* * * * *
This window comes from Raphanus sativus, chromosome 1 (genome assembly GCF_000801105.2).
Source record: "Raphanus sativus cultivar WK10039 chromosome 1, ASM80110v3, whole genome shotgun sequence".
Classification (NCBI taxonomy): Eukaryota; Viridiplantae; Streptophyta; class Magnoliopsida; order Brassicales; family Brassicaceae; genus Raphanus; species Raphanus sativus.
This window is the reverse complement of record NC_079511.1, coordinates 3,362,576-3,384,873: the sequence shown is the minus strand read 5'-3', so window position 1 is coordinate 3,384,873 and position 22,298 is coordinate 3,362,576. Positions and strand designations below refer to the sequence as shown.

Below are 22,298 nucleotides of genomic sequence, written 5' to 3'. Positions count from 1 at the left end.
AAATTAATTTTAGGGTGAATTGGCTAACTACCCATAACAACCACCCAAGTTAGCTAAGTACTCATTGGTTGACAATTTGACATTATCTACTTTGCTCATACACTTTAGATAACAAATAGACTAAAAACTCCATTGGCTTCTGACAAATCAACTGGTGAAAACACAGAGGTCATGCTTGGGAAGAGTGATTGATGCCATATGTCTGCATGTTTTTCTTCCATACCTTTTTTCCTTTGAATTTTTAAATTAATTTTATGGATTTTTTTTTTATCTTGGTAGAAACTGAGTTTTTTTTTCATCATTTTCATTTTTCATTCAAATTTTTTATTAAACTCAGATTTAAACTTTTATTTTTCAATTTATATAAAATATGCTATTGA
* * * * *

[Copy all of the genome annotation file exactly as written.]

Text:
This window comes from Raphanus sativus, chromosome 1 (genome assembly GCF_000801105.2).
Source record: "Raphanus sativus cultivar WK10039 chromosome 1, ASM80110v3, whole genome shotgun sequence".
Classification (NCBI taxonomy): Eukaryota; Viridiplantae; Streptophyta; class Magnoliopsida; order Brassicales; family Brassicaceae; genus Raphanus; species Raphanus sativus.
This window is the reverse complement of record NC_079511.1, coordinates 3,362,576-3,384,873: the sequence shown is the minus strand read 5'-3', so window position 1 is coordinate 3,384,873 and position 22,298 is coordinate 3,362,576. Positions and strand designations below refer to the sequence as shown.

Below are 22,298 nucleotides of genomic sequence, written 5' to 3'. Positions count from 1 at the left end.
AAATTAATTTTAGGGTGAATTGGCTAACTACCCATAACAACCACCCAAGTTAGCTAAGTACTCATTGGTTGACAATTTGACATTATCTACTTTGCTCATACACTTTAGATAACAAATAGACTAAAAACTCCATTGGCTTCTGACAAATCAACTGGTGAAAACACAGAGGTCATGCTTGGGAAGAGTGATTGATGCCATATGTCTGCATGTTTTTCTTCCATACCTTTTTTCCTTTGAATTTTTAAATTAATTTTATGGATTTTTTTTTTATCTTGGTAGAAACTGAGTTTTTTTTTCATCATTTTCATTTTTCATTCAAATTTTTTATTAAACTCAGATTTAAACTTTTATTTTTCAATTTATATAAAATATGCTATTGA